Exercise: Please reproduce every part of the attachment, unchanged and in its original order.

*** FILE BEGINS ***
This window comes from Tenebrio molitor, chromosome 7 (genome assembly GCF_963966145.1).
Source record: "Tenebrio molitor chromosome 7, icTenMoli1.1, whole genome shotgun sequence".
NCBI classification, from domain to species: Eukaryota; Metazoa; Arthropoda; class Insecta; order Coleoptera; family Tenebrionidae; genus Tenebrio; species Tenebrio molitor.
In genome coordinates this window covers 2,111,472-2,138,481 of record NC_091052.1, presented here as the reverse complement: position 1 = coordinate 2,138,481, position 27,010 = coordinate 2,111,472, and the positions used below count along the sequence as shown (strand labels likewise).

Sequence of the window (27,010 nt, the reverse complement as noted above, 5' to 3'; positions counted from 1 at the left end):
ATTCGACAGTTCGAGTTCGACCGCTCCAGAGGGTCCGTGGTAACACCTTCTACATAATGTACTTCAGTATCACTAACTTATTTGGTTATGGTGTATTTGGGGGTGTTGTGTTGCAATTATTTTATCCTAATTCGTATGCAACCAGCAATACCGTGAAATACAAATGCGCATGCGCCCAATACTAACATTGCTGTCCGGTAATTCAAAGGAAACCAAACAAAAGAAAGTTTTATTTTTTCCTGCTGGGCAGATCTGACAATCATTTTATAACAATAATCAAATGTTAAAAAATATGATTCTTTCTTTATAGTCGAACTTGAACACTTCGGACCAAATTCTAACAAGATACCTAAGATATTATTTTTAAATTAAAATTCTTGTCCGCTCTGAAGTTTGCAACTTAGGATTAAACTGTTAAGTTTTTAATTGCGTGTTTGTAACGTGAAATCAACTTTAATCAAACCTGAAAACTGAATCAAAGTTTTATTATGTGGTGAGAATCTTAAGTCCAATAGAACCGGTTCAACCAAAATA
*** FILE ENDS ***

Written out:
This window comes from Tenebrio molitor, chromosome 7 (genome assembly GCF_963966145.1).
Source record: "Tenebrio molitor chromosome 7, icTenMoli1.1, whole genome shotgun sequence".
NCBI classification, from domain to species: Eukaryota; Metazoa; Arthropoda; class Insecta; order Coleoptera; family Tenebrionidae; genus Tenebrio; species Tenebrio molitor.
In genome coordinates this window covers 2,111,472-2,138,481 of record NC_091052.1, presented here as the reverse complement: position 1 = coordinate 2,138,481, position 27,010 = coordinate 2,111,472, and the positions used below count along the sequence as shown (strand labels likewise).

Sequence of the window (27,010 nt, the reverse complement as noted above, 5' to 3'; positions counted from 1 at the left end):
ATTCGACAGTTCGAGTTCGACCGCTCCAGAGGGTCCGTGGTAACACCTTCTACATAATGTACTTCAGTATCACTAACTTATTTGGTTATGGTGTATTTGGGGGTGTTGTGTTGCAATTATTTTATCCTAATTCGTATGCAACCAGCAATACCGTGAAATACAAATGCGCATGCGCCCAATACTAACATTGCTGTCCGGTAATTCAAAGGAAACCAAACAAAAGAAAGTTTTATTTTTTCCTGCTGGGCAGATCTGACAATCATTTTATAACAATAATCAAATGTTAAAAAATATGATTCTTTCTTTATAGTCGAACTTGAACACTTCGGACCAAATTCTAACAAGATACCTAAGATATTATTTTTAAATTAAAATTCTTGTCCGCTCTGAAGTTTGCAACTTAGGATTAAACTGTTAAGTTTTTAATTGCGTGTTTGTAACGTGAAATCAACTTTAATCAAACCTGAAAACTGAATCAAAGTTTTATTATGTGGTGAGAATCTTAAGTCCAATAGAACCGGTTCAACCAAAATA